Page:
As a result of this work, led by indigenous communities, two indigenous laws are now enforced: the Wabaseemoong Independent Nations law in Ontario and the Miyo Pimatisowin Act of the Cowessess First Nation in Saskatchewan. In each of these communities, children will have greater opportunity to grow up immersed in their culture and surrounded by loved ones. They will be welcomed home.
We are moving closer to achieving our shared ultimate goal of reducing the number of indigenous children in care. Systemic reform of the child and family services system is one important step. Compensation for past harms is another.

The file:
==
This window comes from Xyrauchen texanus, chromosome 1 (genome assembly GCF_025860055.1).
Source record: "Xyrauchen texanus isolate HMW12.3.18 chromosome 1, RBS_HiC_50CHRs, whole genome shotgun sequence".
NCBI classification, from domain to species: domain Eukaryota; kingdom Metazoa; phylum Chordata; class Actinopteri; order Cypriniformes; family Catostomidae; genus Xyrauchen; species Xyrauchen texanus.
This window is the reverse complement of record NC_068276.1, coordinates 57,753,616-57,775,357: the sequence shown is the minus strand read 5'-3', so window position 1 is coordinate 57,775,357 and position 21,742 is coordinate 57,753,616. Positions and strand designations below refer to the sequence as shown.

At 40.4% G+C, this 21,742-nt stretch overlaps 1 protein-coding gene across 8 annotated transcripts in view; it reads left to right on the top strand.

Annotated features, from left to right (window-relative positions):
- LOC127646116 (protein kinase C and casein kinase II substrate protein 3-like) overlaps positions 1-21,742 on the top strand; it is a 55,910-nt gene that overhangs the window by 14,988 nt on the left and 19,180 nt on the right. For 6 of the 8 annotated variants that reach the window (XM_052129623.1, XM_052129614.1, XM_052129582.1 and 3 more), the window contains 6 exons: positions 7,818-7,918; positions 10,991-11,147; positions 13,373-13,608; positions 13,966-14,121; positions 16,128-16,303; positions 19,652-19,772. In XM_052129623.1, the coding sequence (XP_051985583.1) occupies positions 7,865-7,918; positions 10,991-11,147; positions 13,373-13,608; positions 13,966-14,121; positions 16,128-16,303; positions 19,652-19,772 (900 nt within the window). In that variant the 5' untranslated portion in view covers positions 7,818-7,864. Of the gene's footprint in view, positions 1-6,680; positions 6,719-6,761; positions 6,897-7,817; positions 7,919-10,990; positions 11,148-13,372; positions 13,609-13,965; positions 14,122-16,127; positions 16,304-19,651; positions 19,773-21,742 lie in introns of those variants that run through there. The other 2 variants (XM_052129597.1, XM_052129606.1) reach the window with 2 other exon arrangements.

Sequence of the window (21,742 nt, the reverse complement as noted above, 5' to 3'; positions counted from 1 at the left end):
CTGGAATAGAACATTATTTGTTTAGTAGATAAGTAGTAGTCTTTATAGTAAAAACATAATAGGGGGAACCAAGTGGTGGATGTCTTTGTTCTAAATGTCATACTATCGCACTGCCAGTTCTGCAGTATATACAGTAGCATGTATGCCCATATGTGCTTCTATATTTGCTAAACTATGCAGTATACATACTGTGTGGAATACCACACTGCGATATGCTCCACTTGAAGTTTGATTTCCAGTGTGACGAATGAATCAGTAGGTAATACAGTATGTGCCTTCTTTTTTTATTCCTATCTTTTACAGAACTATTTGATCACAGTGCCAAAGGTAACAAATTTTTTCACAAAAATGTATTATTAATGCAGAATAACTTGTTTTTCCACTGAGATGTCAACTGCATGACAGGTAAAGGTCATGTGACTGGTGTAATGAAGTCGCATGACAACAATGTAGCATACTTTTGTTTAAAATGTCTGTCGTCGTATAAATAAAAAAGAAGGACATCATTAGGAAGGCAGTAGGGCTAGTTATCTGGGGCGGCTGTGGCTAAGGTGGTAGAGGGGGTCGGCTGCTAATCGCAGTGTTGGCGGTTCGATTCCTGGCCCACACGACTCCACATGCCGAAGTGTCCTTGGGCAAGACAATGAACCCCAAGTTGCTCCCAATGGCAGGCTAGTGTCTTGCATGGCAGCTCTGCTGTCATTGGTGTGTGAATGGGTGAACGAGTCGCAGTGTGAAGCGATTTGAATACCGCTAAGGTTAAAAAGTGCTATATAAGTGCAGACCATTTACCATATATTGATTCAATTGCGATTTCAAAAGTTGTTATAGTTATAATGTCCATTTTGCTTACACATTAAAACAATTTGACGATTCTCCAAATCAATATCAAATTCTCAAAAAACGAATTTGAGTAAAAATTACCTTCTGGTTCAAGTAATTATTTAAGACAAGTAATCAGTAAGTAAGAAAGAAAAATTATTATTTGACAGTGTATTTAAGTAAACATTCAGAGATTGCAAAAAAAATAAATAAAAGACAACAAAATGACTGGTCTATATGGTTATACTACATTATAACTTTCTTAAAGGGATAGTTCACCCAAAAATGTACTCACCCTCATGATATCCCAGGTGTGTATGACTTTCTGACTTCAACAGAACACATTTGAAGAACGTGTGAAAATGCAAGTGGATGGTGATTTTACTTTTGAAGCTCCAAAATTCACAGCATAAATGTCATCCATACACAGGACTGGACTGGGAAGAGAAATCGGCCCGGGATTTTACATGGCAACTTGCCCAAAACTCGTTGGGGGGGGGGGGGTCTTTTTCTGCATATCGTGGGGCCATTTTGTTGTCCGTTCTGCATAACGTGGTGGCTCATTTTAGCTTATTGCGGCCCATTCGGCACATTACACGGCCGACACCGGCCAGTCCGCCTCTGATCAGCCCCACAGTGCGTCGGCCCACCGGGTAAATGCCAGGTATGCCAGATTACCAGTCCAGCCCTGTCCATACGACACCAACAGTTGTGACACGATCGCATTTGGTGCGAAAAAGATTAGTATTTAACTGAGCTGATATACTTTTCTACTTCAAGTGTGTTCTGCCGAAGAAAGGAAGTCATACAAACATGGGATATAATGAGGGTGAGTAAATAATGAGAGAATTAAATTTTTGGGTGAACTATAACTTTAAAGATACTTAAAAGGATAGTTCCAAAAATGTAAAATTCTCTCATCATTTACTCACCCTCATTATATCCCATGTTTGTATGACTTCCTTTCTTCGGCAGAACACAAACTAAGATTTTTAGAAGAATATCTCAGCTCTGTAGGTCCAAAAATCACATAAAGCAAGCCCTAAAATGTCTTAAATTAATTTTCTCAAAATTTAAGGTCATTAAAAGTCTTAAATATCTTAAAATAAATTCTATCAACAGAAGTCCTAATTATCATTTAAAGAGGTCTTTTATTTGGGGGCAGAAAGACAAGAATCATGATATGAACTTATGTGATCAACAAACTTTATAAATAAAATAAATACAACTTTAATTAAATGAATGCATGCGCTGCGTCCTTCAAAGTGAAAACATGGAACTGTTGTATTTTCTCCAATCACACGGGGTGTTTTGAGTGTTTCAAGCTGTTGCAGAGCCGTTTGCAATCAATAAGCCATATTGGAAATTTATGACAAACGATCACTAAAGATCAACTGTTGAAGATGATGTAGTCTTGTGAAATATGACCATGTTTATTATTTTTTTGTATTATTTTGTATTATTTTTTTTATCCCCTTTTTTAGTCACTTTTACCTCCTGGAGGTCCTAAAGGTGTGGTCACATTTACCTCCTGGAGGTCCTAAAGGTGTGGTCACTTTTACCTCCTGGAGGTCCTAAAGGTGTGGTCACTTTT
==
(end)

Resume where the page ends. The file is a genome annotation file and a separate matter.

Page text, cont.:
Since the CHRT issued its first order for Canada to cease its discriminatory practices in 2016, we have been working with first nations leaders and partners to implement the tribunal's orders.
We have the same goal of fair and equitable compensation. Let me be clear that no first nations children will be denied fair and equitable compensation. Children should not be denied the products or services they need because governments cannot agree on who will pay for them. It is why, via Jordan's principle, we have funded approximately $2 billion in services, speech therapy, educational supports, medical equipment, mental health services and so much more. This is transformative and the right thing to do.